In another video we talk about how you don’t have to put 20 percent down to buy a home. But when I tell people that, the very next thing they say is, “but I don’t want to pay PMI.” So, what is PMI?
In the old days if you wanted to buy a house, you had to put 20 percent down. But then the idea was born for an insurance option that would insure that top 20 percent of the loan for the lender allowing buyers to put less money down.. If for some reason the loan defaulted, that insurance would minimize the bank’s loss.
PMI was a win-win for the bank. They could make more loans and the borrower would pay for the insurance in your mortgage payment! That doesn’t sound awesome for the buyer, does it? But is it really that bad? Your loan with a bit of PMI might just be better than next year’s 20 percent down loan. Plus, once you’re in the housing market you’re building equity.
If you’re putting less than 20 percent down you’re going to be paying a little more for that mortgage in some way. Let’s play the game of PMI. There are four doors. Which one do you choose? And which one is best for you? To shed light on that, let’s give an example of a $400,000 loan and let’s assume you’re putting 5 percent down and you have pretty good credit.
Option 1 is Borrower Paid Single Premium. Basically, showing up on the closing table and writing a check for say $6,600 in this example. You take that check, you give it to the insurance company and you don’t have to worry about PMI ever. This option does give you a lower payment, but unfortunately that insurance only protects that loan. What if you refinance? What if you move in a couple years? And let’s not forget, the cash you need at closing is much higher!
Option 2 is probably the most familiar and that’s Monthly PMI. That’s where you just look at your mortgage statement and you’ll see a line item for mortgage insurance.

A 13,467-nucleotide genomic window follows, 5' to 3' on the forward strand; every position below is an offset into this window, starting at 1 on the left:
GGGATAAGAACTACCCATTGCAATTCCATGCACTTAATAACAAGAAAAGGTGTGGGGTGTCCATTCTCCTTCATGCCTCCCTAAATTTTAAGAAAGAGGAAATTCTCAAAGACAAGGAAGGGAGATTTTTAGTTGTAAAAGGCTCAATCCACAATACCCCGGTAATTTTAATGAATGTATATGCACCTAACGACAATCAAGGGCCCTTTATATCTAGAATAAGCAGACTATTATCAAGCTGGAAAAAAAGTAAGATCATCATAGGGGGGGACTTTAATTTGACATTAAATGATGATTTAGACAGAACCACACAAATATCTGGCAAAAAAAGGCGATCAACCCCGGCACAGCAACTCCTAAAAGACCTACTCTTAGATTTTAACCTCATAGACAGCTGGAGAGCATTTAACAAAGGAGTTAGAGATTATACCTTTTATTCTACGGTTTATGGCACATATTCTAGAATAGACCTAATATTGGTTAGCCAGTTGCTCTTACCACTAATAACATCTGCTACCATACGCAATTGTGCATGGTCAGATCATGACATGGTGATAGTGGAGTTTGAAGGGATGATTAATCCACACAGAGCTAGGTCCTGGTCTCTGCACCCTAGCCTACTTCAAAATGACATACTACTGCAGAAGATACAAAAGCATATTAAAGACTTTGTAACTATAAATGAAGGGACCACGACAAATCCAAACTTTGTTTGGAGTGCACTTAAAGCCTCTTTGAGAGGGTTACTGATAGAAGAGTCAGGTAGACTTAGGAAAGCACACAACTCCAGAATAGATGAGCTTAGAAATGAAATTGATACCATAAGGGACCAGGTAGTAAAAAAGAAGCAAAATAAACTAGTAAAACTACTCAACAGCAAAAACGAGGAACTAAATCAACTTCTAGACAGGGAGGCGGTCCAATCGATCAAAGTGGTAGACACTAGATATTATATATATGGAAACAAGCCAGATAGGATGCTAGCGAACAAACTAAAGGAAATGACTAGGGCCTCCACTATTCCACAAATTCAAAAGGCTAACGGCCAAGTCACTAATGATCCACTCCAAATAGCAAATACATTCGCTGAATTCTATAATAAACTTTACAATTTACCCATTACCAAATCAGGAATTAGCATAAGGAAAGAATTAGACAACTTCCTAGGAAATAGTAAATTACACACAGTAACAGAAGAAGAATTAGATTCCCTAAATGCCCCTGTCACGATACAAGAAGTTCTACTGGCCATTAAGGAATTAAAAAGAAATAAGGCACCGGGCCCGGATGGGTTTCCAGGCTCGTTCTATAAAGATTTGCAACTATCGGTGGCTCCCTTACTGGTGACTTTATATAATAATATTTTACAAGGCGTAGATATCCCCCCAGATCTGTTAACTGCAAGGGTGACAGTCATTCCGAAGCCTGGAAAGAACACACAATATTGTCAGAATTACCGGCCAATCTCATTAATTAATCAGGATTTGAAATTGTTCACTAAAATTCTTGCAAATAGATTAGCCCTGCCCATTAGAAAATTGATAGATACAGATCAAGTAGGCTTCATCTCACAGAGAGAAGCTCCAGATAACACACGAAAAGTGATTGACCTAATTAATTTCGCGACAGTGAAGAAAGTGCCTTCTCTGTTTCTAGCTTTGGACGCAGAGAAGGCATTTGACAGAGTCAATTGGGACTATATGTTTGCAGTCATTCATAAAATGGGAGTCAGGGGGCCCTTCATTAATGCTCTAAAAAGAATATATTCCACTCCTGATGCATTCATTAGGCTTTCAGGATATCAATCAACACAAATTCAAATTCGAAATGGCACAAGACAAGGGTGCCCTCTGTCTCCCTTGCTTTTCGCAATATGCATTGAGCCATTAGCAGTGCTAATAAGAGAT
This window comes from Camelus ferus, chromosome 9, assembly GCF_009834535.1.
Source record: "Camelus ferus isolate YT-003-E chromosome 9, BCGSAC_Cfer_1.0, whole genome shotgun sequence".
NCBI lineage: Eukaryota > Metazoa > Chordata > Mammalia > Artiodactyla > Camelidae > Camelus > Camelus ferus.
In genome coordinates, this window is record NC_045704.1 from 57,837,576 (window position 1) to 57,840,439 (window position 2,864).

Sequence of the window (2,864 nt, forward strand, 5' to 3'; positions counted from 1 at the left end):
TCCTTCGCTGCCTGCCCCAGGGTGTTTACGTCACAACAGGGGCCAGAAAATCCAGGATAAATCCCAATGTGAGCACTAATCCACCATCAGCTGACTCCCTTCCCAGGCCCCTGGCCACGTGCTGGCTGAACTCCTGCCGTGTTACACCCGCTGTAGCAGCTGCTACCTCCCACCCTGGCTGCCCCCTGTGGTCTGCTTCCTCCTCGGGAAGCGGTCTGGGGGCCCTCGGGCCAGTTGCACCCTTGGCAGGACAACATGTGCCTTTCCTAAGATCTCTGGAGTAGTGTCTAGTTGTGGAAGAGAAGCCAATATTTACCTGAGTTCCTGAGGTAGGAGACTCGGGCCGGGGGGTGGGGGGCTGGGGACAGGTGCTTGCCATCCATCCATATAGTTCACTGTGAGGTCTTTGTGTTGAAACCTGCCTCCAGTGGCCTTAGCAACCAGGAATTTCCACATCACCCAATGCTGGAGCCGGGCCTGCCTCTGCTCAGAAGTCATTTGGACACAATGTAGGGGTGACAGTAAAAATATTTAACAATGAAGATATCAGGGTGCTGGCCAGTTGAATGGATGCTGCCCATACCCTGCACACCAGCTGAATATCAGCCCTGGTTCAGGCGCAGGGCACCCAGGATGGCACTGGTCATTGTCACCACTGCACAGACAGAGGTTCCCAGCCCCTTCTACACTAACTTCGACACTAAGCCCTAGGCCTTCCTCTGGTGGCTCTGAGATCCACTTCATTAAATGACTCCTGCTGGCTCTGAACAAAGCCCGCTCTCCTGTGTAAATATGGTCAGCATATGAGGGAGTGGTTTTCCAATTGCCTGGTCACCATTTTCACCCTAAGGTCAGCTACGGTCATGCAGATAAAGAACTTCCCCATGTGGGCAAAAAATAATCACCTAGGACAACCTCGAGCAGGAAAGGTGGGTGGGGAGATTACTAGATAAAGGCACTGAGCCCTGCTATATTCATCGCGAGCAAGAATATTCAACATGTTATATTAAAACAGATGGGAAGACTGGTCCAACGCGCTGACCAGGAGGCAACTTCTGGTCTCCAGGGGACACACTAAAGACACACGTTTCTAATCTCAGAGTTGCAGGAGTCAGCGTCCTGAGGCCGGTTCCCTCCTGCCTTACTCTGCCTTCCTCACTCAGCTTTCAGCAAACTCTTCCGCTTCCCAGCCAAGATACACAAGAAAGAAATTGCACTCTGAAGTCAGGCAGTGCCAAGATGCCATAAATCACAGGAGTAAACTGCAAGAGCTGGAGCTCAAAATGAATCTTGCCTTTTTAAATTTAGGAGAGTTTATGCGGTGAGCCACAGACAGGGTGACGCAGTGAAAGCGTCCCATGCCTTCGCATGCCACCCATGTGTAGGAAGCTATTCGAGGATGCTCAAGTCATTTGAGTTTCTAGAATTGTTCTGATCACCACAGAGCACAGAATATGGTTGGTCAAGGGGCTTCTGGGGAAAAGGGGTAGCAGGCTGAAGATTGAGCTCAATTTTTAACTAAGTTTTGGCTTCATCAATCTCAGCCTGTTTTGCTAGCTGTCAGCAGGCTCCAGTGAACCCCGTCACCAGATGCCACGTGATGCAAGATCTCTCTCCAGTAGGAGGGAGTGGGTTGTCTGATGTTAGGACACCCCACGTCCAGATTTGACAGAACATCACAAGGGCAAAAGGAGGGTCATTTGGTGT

In this case, $183 a month increase to your payment. But one big negative is it’s not tax deductible for most people. But a positive is it does disappear once you reach a 20 percent equity position.
Option 3 is the one that we see many clients take advantage of, Lender Paid Mortgage Insurance. This is where you incorporate that Single Premium PMI, that $6,600 charge in option 1, and you roll it into your actual interest rate. The mortgage rate is a little bit higher, but with the removal of the monthly PMI, you can save money, in this example, $50 per month. Of course, when you start mixing in tax savings on top of that, the difference can be even bigger. In this scenario, it could save about a $1,000/year by choosing Option 3 and building the PMI into the actual interest rate.
Option 4 is a combination mortgage allowing you to totally work around paying PMI. The industry term for this is an 80-15-5. That’s where you finance 80% in one mortgage, 15% in a second mortgage and the remaining 5% would be your down payment.. The benefit here could be a lower payment. Second Mortgages typically have higher rates and adjustable rate features. In some cases, they can be interest only through using a Home Equity Line of Credit.
So, you shouldn’t be so quick to say you don’t want to pay PMI. If you are thinking of waiting to buy a home because you want a larger down payment, you should take a look at these lower down payment options. Be sure to look at every single option. That’s what I must do for my clients to see which is best. Then once you talk about those options, your life goals, and markets, you get tremendous clarity behind making a decision to see which path is best for you.
It only takes 10 minutes for one of our mortgage planners at The Downs Group to work up a comparison so do not hesitate to reach out if you have questions. We are here to help!